When entering terms, punctuation and spacing must match exactly that in the fields. The following marks of punctuation produce a "Nothing found" message: ampersand (&), parentheses, question mark, and double quotes (""). If necessary for searching, replace the mark of punctuation with a period, which stand for any single character.

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5. FIELDS AND THEIR DESCRIPTIONS

5.1 LIST OF ALL FIELDS THAT CAN BE SEARCHED

Here is a summary table of all fields in the database, showing which tool they can be found on. Detailed descriptions can be found below.

 

  FIELD SOURCE AUTHOR SIMPLE ADVANCED
1 Age When Writing       x
2 Author Gender   x   x
3 Author x x x x
4 Place of Birth   x   x
5 Cultural Heritage   x   x
6 Place of Death   x   x
7 Document Type     x x
8 Editor or Translator x      
9 Historical Events       x
10 Journal x     x
11 Marital Status       x
12 Nationality   x   x
13 Occupation in Native Country   x   x
14 Occupation in North America   x   x
15 Organizational Affiliations   x   x
16 Parental Status       x
17 Personal Events       x
18 Point of Departure   x   x
19 Point of Entry   x   x
20 Publisher x      
21 Race   x   x
22 Record Number       x
23 Religion   x   x
24 Source Title       x
25 Source Type x      
26 Stayed in North America   x    
27 Subject Headings     x x
28 Subject Headings (Source) x      
29 Title (Source) x      
30 Where Sent       x
31 Where Written       x
32 Year of Birth   x    
33 Year of Death   x    
34 Year of Immigration   x   x
35 Year of Publication x      
36 Year Written     x x

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5.2 FIELD DESCRIPTIONS WITH SAMPLE SEARCHES

5.2.1 Age When Writing

Description: This field contains the author's age at the time a document was written.

How to use this field: Use this field to restrict your search to materials written by immigrants at a specific time in their lives. It is particularly useful for examining changing perspectives over time, to explore differences in the vocabulary and preoccupations of the young and the old. It is used in the Advanced Search screen.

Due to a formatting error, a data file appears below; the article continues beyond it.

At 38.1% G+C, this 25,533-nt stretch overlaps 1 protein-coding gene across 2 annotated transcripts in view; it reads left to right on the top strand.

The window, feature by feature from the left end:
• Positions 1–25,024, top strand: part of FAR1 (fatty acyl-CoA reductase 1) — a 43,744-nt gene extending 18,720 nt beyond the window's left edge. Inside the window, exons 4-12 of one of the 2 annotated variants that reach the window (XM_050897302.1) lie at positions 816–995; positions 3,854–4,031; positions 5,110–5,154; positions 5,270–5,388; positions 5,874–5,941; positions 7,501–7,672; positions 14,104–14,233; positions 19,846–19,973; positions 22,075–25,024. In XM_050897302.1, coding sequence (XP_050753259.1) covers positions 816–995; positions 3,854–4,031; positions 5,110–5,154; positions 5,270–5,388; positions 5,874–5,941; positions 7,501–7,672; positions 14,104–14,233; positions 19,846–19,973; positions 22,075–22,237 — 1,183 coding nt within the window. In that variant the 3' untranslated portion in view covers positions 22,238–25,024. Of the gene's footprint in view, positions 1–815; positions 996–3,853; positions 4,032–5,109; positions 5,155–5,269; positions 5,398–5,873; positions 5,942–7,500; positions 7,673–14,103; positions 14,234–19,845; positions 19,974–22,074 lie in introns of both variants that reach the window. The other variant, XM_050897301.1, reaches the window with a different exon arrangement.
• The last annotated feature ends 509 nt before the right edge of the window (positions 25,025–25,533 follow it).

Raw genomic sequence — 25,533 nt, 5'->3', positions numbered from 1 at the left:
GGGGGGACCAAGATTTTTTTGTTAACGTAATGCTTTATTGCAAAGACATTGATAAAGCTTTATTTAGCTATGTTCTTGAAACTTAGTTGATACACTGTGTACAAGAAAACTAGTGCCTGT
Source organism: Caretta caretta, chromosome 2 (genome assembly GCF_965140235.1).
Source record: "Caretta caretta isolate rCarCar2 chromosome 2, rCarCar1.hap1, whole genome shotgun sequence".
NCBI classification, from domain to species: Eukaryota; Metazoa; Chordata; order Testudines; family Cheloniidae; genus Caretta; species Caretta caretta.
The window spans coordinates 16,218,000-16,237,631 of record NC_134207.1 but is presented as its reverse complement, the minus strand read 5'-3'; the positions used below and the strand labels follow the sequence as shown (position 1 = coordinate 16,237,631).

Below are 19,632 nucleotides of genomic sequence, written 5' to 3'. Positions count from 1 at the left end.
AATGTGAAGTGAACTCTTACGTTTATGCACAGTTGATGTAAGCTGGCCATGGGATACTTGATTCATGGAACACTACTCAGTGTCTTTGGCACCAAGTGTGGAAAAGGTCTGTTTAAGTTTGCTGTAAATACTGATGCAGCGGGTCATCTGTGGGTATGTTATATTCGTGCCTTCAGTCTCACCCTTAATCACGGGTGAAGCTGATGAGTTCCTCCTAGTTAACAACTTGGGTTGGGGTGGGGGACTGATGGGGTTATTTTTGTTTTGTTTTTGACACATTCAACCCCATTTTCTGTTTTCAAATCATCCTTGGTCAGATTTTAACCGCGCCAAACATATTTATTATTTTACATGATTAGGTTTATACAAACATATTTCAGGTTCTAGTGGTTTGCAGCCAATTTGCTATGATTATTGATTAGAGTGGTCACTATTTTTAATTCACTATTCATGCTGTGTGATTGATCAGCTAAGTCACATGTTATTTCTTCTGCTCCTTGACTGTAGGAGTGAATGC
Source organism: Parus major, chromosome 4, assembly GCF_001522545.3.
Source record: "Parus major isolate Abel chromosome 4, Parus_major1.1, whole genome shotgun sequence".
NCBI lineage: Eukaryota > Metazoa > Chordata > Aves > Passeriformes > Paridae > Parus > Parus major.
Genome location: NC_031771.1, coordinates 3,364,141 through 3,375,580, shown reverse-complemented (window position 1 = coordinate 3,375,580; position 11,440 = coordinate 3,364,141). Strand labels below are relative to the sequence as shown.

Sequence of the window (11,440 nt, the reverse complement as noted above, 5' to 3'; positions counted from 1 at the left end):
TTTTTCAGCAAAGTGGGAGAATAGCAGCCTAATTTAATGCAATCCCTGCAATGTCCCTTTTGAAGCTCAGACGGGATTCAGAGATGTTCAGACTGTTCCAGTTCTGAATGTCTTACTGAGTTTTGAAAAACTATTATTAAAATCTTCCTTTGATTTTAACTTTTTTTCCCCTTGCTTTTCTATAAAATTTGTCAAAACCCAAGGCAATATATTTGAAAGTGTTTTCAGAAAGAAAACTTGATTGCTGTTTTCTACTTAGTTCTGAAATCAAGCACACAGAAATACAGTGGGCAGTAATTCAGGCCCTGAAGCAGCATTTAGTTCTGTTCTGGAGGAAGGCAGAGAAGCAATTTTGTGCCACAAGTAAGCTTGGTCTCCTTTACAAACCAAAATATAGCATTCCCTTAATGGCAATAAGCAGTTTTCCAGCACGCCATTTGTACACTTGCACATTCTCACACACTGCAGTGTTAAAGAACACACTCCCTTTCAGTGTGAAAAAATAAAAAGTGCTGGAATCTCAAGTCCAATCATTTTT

Practical Example: Find writings that discuss farms and are authored by persons aged 40-60.

  • Click on Advanced Search on the navigation bar.
  • Enter "farm*" into the Search in Texts field.
  • Enter "40-60" into the Age When Writing field.
  • Click on the SEARCH button.
  • The system responds with a list of all writings that meet the criteria.

Note: Enter "9999" into the Age When Writing field to search for occurrences of letters, diaries, chapters or oral histories where the author's age is not known.

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5.2.2 Author Gender

Description: This field is used to describe the gender of an author.

How to use this field: Use this field to find either the male or female perspective on a subject by selecting M, F, or ALL. It is used in the Find Authors and Advanced Search screens.

Practical Example: Find womens views on storms.

  • Click on Advanced Search on the navigation bar.
  • Enter "storms" into the Search in Texts field.
  • Select "F" from the Gender drop-down box.
  • Click on the SEARCH button.
  • The system responds with a list of all writings that meet the criteria.

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5.2.3 Author

Description: This field contains the name of the author of a letter or diary entry. It includes variant names, such as maiden name, professional pen name, aliases, other married names and nicknames. The same official form of the name is used for display of all occurrences of that name, regardless of the form the author used at the time of writing.

How to use this field: Use this field to analyze word usage or materials by a single author or authors. If you want to see whether an author is included in the database click on Browse Table: Authors on the navigation bar. Names are entered surname, first name, initial, including variant names. This is a mandatory field. It is used in all the Find and Search screens.

Practical Example: Find all documents by Mrs. Yuenren Chao.

  • Click on Find Authors on the navigation bar.
  • Enter "Chao, Mrs. Yuenren" into the Author field.
  • Click on the SEARCH button.

Practical Example: Find all documents by Mrs. Yuenren Chao in which she uses the word "love".

  • Click on Simple Search on the navigation bar.
  • Enter "love" into the Search word or phrase field.
  • Enter "Chao, Mrs. Yuenren" into the Author field.
  • Click on the SEARCH button.
Note: To see a list of available Author terms click on the Terms button. Copy terms that you want and paste them into the Author field. Be careful to delete any semicolons and replace them with the appropriate Boolean operator.

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5.2.4 Cultural Heritage

Description: This field describes the original nationality of an immigrant.

How to use this field: This field is used to find documents by an author from a particular country or part of the world. It is also used to find documents by people of a particular cultural background such as Jewish or a continental identity such as Asian. It is used in the Find Authors and Advanced Search screens.